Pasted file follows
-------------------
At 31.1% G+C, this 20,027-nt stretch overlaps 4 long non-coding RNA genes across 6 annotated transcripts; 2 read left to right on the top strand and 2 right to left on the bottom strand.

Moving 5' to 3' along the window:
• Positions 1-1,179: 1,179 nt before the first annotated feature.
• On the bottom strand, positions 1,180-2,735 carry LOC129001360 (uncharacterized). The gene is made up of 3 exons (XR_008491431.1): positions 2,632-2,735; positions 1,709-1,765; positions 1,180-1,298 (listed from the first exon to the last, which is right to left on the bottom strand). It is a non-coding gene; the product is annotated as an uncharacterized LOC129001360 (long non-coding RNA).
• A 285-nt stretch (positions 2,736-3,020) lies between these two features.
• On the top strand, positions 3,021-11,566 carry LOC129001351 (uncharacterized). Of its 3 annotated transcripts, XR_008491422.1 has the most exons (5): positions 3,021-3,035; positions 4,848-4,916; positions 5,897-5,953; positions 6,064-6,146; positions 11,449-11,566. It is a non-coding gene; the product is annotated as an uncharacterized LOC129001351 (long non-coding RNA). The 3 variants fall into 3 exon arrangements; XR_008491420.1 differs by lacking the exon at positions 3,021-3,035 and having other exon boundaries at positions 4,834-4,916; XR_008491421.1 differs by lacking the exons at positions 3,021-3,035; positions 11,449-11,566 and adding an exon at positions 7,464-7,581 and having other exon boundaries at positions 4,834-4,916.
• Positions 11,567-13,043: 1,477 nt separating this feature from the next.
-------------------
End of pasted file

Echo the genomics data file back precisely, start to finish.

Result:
At 31.1% G+C, this 20,027-nt stretch overlaps 4 long non-coding RNA genes across 6 annotated transcripts; 2 read left to right on the top strand and 2 right to left on the bottom strand.

Moving 5' to 3' along the window:
• Positions 1-1,179: 1,179 nt before the first annotated feature.
• On the bottom strand, positions 1,180-2,735 carry LOC129001360 (uncharacterized). The gene is made up of 3 exons (XR_008491431.1): positions 2,632-2,735; positions 1,709-1,765; positions 1,180-1,298 (listed from the first exon to the last, which is right to left on the bottom strand). It is a non-coding gene; the product is annotated as an uncharacterized LOC129001360 (long non-coding RNA).
• A 285-nt stretch (positions 2,736-3,020) lies between these two features.
• On the top strand, positions 3,021-11,566 carry LOC129001351 (uncharacterized). Of its 3 annotated transcripts, XR_008491422.1 has the most exons (5): positions 3,021-3,035; positions 4,848-4,916; positions 5,897-5,953; positions 6,064-6,146; positions 11,449-11,566. It is a non-coding gene; the product is annotated as an uncharacterized LOC129001351 (long non-coding RNA). The 3 variants fall into 3 exon arrangements; XR_008491420.1 differs by lacking the exon at positions 3,021-3,035 and having other exon boundaries at positions 4,834-4,916; XR_008491421.1 differs by lacking the exons at positions 3,021-3,035; positions 11,449-11,566 and adding an exon at positions 7,464-7,581 and having other exon boundaries at positions 4,834-4,916.
• Positions 11,567-13,043: 1,477 nt separating this feature from the next.